Your children are on Spring Break this week, but our outdoor options are becoming really limited … and then there will be no school next week at the very least.

The question has definitely gone out: What do we do with these kids?!?

If being on a device is part of their daily ritual, we at Positively Osceola are here to help. released a blog with a list of YouTube channels that have been used by classroom teachers, and are endorsed by parent groups … and kids enjoy them for the fun factor, and they’re easy to learn from.

Such things as:

Veratasium: A vlog about science, cool demonstrations, expert interviews. Talking about The Pyramids and actually standing next to them takes teaching to a whole new level.

Ted-Ed: From the library of TED Talks, carefully curated educational videos, many of which represent collaborations between talented educators and animators.

The Spangler Effect: Run by a science teacher whose passion is to find the most creative ways to make learning fun. Things just happen to fizz, pop, smoke and explode. Methods might be unconventional, but the goal is to turn ordinary science experiments into unforgettable learning experiences.

PBS Nova: The most-watched primetime science series on television has been pioneering new forms of web-original content since it debuted in early 1996.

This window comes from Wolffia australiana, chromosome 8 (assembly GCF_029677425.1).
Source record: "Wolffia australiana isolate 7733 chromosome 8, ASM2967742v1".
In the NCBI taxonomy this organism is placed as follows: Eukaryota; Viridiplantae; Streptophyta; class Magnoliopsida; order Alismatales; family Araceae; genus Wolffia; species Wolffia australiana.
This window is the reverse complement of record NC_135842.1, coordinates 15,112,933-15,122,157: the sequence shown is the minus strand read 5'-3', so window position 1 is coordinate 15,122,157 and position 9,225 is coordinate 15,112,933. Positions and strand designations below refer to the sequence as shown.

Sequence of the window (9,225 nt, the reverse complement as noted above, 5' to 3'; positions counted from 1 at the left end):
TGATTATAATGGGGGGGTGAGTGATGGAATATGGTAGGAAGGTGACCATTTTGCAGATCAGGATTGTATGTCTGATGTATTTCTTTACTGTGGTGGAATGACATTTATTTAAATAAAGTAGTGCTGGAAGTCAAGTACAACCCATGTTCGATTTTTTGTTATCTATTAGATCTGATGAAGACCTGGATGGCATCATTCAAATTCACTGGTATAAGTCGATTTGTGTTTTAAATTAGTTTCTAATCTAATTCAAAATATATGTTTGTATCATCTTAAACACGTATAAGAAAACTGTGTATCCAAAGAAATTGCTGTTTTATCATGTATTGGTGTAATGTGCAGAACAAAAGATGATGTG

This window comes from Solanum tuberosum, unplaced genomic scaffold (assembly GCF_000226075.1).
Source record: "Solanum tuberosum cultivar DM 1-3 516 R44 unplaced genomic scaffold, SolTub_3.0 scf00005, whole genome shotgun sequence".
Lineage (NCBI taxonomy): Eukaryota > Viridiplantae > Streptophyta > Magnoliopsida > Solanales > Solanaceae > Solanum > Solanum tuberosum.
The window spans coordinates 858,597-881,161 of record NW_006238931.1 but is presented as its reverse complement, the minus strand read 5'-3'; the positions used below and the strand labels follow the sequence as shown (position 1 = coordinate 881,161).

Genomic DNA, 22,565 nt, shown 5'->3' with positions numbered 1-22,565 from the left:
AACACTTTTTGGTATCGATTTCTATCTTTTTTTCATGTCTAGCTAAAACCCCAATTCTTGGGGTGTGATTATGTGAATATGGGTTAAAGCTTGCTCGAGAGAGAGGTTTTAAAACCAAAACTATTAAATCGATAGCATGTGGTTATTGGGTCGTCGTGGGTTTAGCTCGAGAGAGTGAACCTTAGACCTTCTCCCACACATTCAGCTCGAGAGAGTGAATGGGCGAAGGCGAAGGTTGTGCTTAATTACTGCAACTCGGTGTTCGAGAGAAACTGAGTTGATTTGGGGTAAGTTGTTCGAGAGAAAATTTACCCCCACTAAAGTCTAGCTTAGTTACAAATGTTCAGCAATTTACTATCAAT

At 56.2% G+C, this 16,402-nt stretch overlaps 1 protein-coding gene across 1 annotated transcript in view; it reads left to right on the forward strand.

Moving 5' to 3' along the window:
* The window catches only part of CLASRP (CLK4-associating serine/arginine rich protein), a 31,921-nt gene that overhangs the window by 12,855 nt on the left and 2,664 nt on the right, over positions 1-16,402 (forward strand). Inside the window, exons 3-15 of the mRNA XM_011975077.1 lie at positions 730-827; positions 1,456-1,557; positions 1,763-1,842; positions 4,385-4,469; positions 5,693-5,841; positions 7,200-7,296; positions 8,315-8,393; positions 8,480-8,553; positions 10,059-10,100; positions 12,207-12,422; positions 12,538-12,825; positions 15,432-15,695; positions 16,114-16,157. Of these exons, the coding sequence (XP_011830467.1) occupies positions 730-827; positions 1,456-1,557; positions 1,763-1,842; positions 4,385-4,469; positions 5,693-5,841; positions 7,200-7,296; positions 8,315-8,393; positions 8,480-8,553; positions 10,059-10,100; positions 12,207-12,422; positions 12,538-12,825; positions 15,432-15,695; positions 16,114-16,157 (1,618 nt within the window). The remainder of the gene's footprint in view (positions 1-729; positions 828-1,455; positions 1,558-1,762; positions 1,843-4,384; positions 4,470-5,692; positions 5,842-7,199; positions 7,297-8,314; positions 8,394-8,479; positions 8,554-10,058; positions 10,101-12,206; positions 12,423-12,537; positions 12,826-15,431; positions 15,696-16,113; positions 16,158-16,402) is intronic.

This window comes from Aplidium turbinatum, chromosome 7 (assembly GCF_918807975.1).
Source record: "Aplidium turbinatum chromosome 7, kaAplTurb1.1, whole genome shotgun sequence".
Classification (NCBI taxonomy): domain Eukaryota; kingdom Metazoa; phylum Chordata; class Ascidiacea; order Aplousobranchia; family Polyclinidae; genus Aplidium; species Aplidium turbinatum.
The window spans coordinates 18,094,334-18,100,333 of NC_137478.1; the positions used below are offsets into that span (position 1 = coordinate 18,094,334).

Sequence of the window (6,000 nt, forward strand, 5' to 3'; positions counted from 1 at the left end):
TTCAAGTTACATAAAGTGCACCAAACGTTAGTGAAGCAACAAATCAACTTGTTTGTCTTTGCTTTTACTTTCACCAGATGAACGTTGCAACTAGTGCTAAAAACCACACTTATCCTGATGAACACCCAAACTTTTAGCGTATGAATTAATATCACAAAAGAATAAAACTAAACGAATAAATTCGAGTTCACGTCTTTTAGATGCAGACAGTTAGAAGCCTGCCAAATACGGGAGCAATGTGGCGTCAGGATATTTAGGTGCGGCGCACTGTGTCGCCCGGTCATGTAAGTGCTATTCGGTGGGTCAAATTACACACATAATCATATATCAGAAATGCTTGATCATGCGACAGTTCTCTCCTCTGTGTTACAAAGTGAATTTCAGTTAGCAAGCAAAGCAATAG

Make Me Genius: A science channel with content digestible for younger kids. Videos are easy to watch,  based on stories and cartoons.

Smithsonian: A big variety of videos in art, design, history, science, technology and culture.

Adventures in Learning: Fun and simple ideas to enhance your child’s math, science , literacy, social and emotional skills at home. Don’t be surprised if you learn a thing or two yourself!

Full Time Kid: Mya is the young girl behind the camera and shares educational tricks, cute crafts and funny surprises that she does — videos enjoyed by and inspiring to young kids.

Scholastic Learn at Home:  Not a YouTube site, but a site by the folks from the Scholastic book series Every day with separate learning experiences for different grade levels around a new thrilling, meaningful story or video each day.

There’s no reason why our students can’t engage with cool subject content while we wait for viruses to calm down and schools to re-open.